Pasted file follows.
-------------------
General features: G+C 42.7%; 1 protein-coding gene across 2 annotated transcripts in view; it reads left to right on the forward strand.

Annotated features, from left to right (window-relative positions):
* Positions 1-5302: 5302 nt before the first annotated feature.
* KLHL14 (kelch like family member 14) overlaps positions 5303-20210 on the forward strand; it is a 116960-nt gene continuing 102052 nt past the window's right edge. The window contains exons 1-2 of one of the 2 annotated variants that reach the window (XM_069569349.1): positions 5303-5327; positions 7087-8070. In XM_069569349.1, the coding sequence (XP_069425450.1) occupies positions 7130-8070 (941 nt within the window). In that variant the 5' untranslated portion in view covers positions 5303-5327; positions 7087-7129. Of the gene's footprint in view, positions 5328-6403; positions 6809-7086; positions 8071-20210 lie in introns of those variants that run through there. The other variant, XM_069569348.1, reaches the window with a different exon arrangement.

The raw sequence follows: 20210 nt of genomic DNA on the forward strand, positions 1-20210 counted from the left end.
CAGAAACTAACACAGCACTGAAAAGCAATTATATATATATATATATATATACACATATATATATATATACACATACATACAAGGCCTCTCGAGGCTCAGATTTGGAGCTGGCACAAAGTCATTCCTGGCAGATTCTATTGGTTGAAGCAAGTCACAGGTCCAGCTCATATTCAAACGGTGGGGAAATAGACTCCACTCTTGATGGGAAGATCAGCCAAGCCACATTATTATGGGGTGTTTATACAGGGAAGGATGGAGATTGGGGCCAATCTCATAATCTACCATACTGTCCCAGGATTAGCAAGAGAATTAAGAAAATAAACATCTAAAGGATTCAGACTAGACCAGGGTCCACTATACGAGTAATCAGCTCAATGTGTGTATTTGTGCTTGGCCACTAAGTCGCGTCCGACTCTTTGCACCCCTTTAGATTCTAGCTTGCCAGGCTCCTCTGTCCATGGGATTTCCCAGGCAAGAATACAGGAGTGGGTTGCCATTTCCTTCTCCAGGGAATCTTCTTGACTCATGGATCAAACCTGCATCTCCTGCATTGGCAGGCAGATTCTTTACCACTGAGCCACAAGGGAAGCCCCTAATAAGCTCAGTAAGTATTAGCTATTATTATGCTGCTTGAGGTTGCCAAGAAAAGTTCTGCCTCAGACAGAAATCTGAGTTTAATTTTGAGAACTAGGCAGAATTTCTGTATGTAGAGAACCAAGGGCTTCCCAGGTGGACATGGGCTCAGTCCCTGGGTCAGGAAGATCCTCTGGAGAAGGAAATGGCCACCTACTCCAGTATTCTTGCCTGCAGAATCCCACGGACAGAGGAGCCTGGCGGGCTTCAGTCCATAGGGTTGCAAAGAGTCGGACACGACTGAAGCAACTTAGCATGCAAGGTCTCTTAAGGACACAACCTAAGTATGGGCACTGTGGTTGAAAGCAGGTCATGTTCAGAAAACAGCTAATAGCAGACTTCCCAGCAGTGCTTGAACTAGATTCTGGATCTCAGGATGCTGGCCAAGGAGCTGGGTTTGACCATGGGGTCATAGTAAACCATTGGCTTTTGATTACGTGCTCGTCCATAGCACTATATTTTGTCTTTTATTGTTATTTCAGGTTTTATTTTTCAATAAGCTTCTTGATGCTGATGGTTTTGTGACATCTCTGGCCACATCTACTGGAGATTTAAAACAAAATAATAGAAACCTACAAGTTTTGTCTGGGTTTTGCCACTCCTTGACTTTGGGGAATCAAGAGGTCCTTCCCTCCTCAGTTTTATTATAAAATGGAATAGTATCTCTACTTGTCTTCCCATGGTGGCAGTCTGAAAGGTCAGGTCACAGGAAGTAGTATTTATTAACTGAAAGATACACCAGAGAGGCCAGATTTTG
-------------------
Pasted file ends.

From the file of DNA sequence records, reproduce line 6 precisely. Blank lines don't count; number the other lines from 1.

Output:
CAGAAACTAACACAGCACTGAAAAGCAATTATATATATATATATATATATACACATATATATATATATACACATACATACAAGGCCTCTCGAGGCTCAGATTTGGAGCTGGCACAAAGTCATTCCTGGCAGATTCTATTGGTTGAAGCAAGTCACAGGTCCAGCTCATATTCAAACGGTGGGGAAATAGACTCCACTCTTGATGGGAAGATCAGCCAAGCCACATTATTATGGGGTGTTTATACAGGGAAGGATGGAGATTGGGGCCAATCTCATAATCTACCATACTGTCCCAGGATTAGCAAGAGAATTAAGAAAATAAACATCTAAAGGATTCAGACTAGACCAGGGTCCACTATACGAGTAATCAGCTCAATGTGTGTATTTGTGCTTGGCCACTAAGTCGCGTCCGACTCTTTGCACCCCTTTAGATTCTAGCTTGCCAGGCTCCTCTGTCCATGGGATTTCCCAGGCAAGAATACAGGAGTGGGTTGCCATTTCCTTCTCCAGGGAATCTTCTTGACTCATGGATCAAACCTGCATCTCCTGCATTGGCAGGCAGATTCTTTACCACTGAGCCACAAGGGAAGCCCCTAATAAGCTCAGTAAGTATTAGCTATTATTATGCTGCTTGAGGTTGCCAAGAAAAGTTCTGCCTCAGACAGAAATCTGAGTTTAATTTTGAGAACTAGGCAGAATTTCTGTATGTAGAGAACCAAGGGCTTCCCAGGTGGACATGGGCTCAGTCCCTGGGTCAGGAAGATCCTCTGGAGAAGGAAATGGCCACCTACTCCAGTATTCTTGCCTGCAGAATCCCACGGACAGAGGAGCCTGGCGGGCTTCAGTCCATAGGGTTGCAAAGAGTCGGACACGACTGAAGCAACTTAGCATGCAAGGTCTCTTAAGGACACAACCTAAGTATGGGCACTGTGGTTGAAAGCAGGTCATGTTCAGAAAACAGCTAATAGCAGACTTCCCAGCAGTGCTTGAACTAGATTCTGGATCTCAGGATGCTGGCCAAGGAGCTGGGTTTGACCATGGGGTCATAGTAAACCATTGGCTTTTGATTACGTGCTCGTCCATAGCACTATATTTTGTCTTTTATTGTTATTTCAGGTTTTATTTTTCAATAAGCTTCTTGATGCTGATGGTTTTGTGACATCTCTGGCCACATCTACTGGAGATTTAAAACAAAATAATAGAAACCTACAAGTTTTGTCTGGGTTTTGCCACTCCTTGACTTTGGGGAATCAAGAGGTCCTTCCCTCCTCAGTTTTATTATAAAATGGAATAGTATCTCTACTTGTCTTCCCATGGTGGCAGTCTGAAAGGTCAGGTCACAGGAAGTAGTATTTATTAACTGAAAGATACACCAGAGAGGCCAGATTTTG